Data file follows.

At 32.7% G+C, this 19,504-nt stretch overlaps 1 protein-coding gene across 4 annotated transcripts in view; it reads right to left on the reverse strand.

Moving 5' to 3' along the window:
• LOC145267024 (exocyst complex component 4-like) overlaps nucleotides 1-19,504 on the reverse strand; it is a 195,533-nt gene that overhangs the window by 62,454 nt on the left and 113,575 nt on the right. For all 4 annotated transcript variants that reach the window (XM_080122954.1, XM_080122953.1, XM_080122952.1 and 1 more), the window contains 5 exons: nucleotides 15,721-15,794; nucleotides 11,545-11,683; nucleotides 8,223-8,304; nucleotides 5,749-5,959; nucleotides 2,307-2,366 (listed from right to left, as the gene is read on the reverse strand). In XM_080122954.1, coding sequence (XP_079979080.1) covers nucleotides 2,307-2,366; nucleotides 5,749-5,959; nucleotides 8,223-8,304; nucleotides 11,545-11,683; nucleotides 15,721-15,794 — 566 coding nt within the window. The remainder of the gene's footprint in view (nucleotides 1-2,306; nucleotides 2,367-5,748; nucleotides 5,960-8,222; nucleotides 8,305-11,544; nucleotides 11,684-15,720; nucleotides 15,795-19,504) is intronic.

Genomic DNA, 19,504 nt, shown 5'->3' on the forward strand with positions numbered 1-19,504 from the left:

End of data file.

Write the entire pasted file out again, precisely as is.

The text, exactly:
At 32.7% G+C, this 19,504-nt stretch overlaps 1 protein-coding gene across 4 annotated transcripts in view; it reads right to left on the reverse strand.

Moving 5' to 3' along the window:
• LOC145267024 (exocyst complex component 4-like) overlaps nucleotides 1-19,504 on the reverse strand; it is a 195,533-nt gene that overhangs the window by 62,454 nt on the left and 113,575 nt on the right. For all 4 annotated transcript variants that reach the window (XM_080122954.1, XM_080122953.1, XM_080122952.1 and 1 more), the window contains 5 exons: nucleotides 15,721-15,794; nucleotides 11,545-11,683; nucleotides 8,223-8,304; nucleotides 5,749-5,959; nucleotides 2,307-2,366 (listed from right to left, as the gene is read on the reverse strand). In XM_080122954.1, coding sequence (XP_079979080.1) covers nucleotides 2,307-2,366; nucleotides 5,749-5,959; nucleotides 8,223-8,304; nucleotides 11,545-11,683; nucleotides 15,721-15,794 — 566 coding nt within the window. The remainder of the gene's footprint in view (nucleotides 1-2,306; nucleotides 2,367-5,748; nucleotides 5,960-8,222; nucleotides 8,305-11,544; nucleotides 11,684-15,720; nucleotides 15,795-19,504) is intronic.

Genomic DNA, 19,504 nt, shown 5'->3' on the forward strand with positions numbered 1-19,504 from the left: